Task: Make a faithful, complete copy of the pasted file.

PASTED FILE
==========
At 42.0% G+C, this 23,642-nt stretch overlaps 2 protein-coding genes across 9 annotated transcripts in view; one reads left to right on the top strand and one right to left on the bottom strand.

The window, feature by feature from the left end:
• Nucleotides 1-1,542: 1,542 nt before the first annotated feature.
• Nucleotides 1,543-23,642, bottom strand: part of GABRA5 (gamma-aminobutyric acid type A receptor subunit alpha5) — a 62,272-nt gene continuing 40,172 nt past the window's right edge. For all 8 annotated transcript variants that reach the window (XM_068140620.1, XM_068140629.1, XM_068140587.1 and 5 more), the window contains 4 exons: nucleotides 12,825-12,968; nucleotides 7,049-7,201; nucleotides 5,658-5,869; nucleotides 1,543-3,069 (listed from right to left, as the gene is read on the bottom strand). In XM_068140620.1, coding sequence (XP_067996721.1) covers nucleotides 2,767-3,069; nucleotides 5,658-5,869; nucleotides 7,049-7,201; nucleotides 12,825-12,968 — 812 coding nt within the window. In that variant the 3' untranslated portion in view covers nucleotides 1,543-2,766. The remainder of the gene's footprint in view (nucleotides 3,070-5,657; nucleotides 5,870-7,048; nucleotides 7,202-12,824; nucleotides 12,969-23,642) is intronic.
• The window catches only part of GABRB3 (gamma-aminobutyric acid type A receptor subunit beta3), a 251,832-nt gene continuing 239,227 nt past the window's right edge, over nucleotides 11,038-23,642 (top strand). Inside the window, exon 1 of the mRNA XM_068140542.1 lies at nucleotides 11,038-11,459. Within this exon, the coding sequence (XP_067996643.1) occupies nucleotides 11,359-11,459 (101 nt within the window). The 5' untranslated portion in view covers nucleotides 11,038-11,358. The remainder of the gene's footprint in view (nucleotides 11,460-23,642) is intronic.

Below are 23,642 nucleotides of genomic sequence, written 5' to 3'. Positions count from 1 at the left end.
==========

At 42.0% G+C, this 23,642-nt stretch overlaps 2 protein-coding genes across 9 annotated transcripts in view; one reads left to right on the top strand and one right to left on the bottom strand.

The window, feature by feature from the left end:
• Nucleotides 1-1,542: 1,542 nt before the first annotated feature.
• Nucleotides 1,543-23,642, bottom strand: part of GABRA5 (gamma-aminobutyric acid type A receptor subunit alpha5) — a 62,272-nt gene continuing 40,172 nt past the window's right edge. For all 8 annotated transcript variants that reach the window (XM_068140620.1, XM_068140629.1, XM_068140587.1 and 5 more), the window contains 4 exons: nucleotides 12,825-12,968; nucleotides 7,049-7,201; nucleotides 5,658-5,869; nucleotides 1,543-3,069 (listed from right to left, as the gene is read on the bottom strand). In XM_068140620.1, coding sequence (XP_067996721.1) covers nucleotides 2,767-3,069; nucleotides 5,658-5,869; nucleotides 7,049-7,201; nucleotides 12,825-12,968 — 812 coding nt within the window. In that variant the 3' untranslated portion in view covers nucleotides 1,543-2,766. The remainder of the gene's footprint in view (nucleotides 3,070-5,657; nucleotides 5,870-7,048; nucleotides 7,202-12,824; nucleotides 12,969-23,642) is intronic.
• The window catches only part of GABRB3 (gamma-aminobutyric acid type A receptor subunit beta3), a 251,832-nt gene continuing 239,227 nt past the window's right edge, over nucleotides 11,038-23,642 (top strand). Inside the window, exon 1 of the mRNA XM_068140542.1 lies at nucleotides 11,038-11,459. Within this exon, the coding sequence (XP_067996643.1) occupies nucleotides 11,359-11,459 (101 nt within the window). The 5' untranslated portion in view covers nucleotides 11,038-11,358. The remainder of the gene's footprint in view (nucleotides 11,460-23,642) is intronic.

Below are 23,642 nucleotides of genomic sequence, written 5' to 3'. Positions count from 1 at the left end.